The International Committee of the Red Cross, or ICRC, has digitized and placed online World War I POW Records. Eight million soldiers and 2 million civilians were captured and sent to POW camps during WWI. About 80% of these records are online and the database is searchable for free. The other 20% should be online by the end of the year.
The ICRC is over a 150 years old. It was started in 1863, and is based in Geneva, Switzerland. According to their website, “They work worldwide to provide humanitarian help for people affected by conflict and armed violence and to promote the laws that protect victims of war.” They are a neutral and independent organization.
If you know your relative (or friend) was a POW in WWI, you can search and find an index card with their name, service number, birthdate, and a reference number to the list containing their name. You might have to do a little searching after the cards come up. I noticed they are not in exact alphabetical order.
Once you find your person, hover over the card and a message will pop up, “More information about this person.” Click to go to the next page where you need to enter the reference number. It then takes you to the actual record. Some POW’s have more than one record. I got a real eerie feeling when I viewed my first card and record. It’s like a window back in time.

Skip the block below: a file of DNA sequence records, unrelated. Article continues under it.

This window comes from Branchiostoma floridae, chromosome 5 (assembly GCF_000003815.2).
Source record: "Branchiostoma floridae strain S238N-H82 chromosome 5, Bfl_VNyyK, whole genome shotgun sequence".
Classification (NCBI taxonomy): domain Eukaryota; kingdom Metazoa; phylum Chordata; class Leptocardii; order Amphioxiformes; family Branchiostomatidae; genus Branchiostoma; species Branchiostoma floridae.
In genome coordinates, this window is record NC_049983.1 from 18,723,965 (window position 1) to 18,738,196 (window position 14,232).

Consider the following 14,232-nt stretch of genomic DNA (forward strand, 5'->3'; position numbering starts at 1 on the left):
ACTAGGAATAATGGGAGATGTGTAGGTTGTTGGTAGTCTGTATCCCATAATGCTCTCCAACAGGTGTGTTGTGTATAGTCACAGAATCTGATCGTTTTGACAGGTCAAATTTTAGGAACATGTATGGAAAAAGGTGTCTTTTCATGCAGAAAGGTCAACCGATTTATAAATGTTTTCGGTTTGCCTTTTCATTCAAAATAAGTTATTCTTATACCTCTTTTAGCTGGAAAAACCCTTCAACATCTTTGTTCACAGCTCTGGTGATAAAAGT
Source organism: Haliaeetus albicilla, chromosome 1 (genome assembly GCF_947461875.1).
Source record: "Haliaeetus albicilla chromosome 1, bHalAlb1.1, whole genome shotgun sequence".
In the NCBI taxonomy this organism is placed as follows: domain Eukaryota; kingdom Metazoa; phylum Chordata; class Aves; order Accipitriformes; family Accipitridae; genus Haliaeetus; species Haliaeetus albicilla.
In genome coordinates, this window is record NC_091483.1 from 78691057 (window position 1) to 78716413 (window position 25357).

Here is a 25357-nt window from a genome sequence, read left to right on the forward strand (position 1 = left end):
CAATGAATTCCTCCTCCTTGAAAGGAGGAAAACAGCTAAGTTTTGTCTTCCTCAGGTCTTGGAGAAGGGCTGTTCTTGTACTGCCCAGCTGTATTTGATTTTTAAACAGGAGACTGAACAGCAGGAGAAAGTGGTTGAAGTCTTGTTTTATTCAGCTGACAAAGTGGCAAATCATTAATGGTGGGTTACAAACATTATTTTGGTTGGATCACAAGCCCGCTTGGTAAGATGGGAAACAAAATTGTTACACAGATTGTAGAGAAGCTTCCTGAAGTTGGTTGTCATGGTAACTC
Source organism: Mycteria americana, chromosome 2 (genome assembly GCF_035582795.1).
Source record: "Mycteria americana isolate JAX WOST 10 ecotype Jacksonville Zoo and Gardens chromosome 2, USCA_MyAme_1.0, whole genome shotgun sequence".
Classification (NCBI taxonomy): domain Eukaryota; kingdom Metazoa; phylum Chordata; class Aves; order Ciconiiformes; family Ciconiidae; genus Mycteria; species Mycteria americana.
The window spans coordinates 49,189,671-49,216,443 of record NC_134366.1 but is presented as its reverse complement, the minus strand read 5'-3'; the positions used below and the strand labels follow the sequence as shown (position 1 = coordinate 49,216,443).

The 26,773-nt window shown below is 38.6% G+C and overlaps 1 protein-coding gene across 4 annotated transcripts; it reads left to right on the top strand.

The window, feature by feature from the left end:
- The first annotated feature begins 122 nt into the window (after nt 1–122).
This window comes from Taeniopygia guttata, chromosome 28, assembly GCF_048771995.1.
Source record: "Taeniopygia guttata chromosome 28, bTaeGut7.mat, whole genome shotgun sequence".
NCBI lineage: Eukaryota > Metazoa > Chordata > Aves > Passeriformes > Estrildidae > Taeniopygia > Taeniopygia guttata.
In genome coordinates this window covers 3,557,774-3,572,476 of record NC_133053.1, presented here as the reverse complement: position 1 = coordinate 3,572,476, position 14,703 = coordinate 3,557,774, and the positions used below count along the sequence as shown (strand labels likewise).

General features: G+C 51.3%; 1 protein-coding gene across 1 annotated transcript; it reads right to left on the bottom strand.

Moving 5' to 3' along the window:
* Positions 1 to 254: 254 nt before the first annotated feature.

You can zoom in and out, print it, save it, send to friends or post on social medial. It even asks if you need translation. If you get stuck, or can’t figure out something, there’s lot of help on the website.
There’s three other sections called, “Postcards,” “Camp Reports,” (nice interactive map there) and “Accounts,” where you can learn more about the prisoner-of-war and internment camps through ICRC historical records
If you like history, or want to know more about World War I, then this is the place for you. Lots of things to explore.
It’s great these soldiers and civilians are getting recognition. They deserve our respect and admiration for their courageous duty during a very difficult time in history. If one of your ancestors is in this database, stand proud. The world would be a very different place had they not fought for their countries.